Dr Helen Bourne, Medical Immunologist
Can you tell us what immunology is?
The World Health Organisation (WHO) definition of immunology is the clinical and laboratory activity dealing with the study, diagnosis and management of patients with diseases resulting from disordered immunological mechanisms, and conditions in which immunological manipulations form an important part of therapy.
What does your average working day involve?
My day begins at 8.30 and I spend my mornings seeing patients. My clinical work is based around the outpatient department. I am in clinic for at least 50% of the working week assessing patients with possible autoimmunity, immunodeficiencies and patients already on immunoglobulin replacement. I also see patients with allergies and patients undergoing challenge procedures and desensitisation.
We offer a ward consultation service for inpatients which needs to be fitted in around the outpatients’ clinic. My daily commitments including clinics and meetings (clinical, laboratory and educational) are fairly fixed so I can generally plan my working day and I know when I have a particularly challenging week to balance with family commitments. Knowing how to manage and prioritise your time is crucial as I still need to balance multiple phone calls requesting patient advice on laboratory tests and the obligatory multiple emails around this.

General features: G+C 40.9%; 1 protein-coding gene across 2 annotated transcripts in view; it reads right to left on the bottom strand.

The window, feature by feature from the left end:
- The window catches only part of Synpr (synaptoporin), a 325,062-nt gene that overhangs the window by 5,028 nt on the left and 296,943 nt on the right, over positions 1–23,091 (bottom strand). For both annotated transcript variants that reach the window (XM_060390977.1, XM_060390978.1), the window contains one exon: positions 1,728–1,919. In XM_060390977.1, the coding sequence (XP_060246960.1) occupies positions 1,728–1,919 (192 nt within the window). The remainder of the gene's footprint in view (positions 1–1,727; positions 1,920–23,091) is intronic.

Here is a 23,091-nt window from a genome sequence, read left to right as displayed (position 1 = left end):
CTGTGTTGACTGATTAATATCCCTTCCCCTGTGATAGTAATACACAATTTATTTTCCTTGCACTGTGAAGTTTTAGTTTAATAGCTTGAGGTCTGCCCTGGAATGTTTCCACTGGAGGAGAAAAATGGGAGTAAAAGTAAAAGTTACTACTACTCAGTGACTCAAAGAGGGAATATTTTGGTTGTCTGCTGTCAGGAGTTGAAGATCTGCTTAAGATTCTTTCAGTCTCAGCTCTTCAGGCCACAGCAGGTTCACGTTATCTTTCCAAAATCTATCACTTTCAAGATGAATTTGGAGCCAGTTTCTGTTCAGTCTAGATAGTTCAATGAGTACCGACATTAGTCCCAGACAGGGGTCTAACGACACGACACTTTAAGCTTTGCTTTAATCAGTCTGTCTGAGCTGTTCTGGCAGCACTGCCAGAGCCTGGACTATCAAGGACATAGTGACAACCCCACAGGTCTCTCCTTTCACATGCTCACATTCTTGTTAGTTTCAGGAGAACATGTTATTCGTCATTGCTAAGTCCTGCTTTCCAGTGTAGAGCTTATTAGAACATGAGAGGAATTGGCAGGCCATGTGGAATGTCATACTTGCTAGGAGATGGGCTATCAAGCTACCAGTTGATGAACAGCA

I also support an immunology laboratory team within our blood sciences department and provide medical students and trainee teaching, I also deliver clinical trials although on a small scale as this needs to fit around the clinical work.
Why did you choose this specialty?
My initial career path was within paediatrics; however, at the time of choosing a registrar post I had decided I wanted a change with more variety in my working week. I explored chemical pathology, but decided on immunology. I was attracted to the speciality by the mixture of opportunities, varying between clinical, laboratory, teaching and research.
What do you enjoy most about your job and specialty?
I enjoy the challenge of the speciality and very often patients appear in the clinic because they need specialist diagnosis. There are few clinical trials looking at the evidence for many of the rare conditions that we manage. This can often involve the need for a literature update to identify if there have been any changes or new case reports. The work is outpatient based which gives the predictability of a fairly fixed working day but may require additional time at the end of clinics to reflect on particularly difficult or challenging consultations. I enjoy reading about immunology and I still find it challenging as so much is still unknown.
Do you take part in other pathology related activities?
I have a role in education with Health Education North East, supporting trainees from other pathology disciplines. I share my experiences of pathology with other trainees and have participated in multiple careers fairs and public engagement events. I still find it difficult at careers events that trainees often have made their mind up that pathology is not for them without ever really finding out what it’s really like.
What advice would you give to students looking to enter your field?
My advice would be to ASK! Most people in immunology found the speciality by accident. I would suggest speaking to local consultants in the speciality and attending a few clinics to find out what it is really about.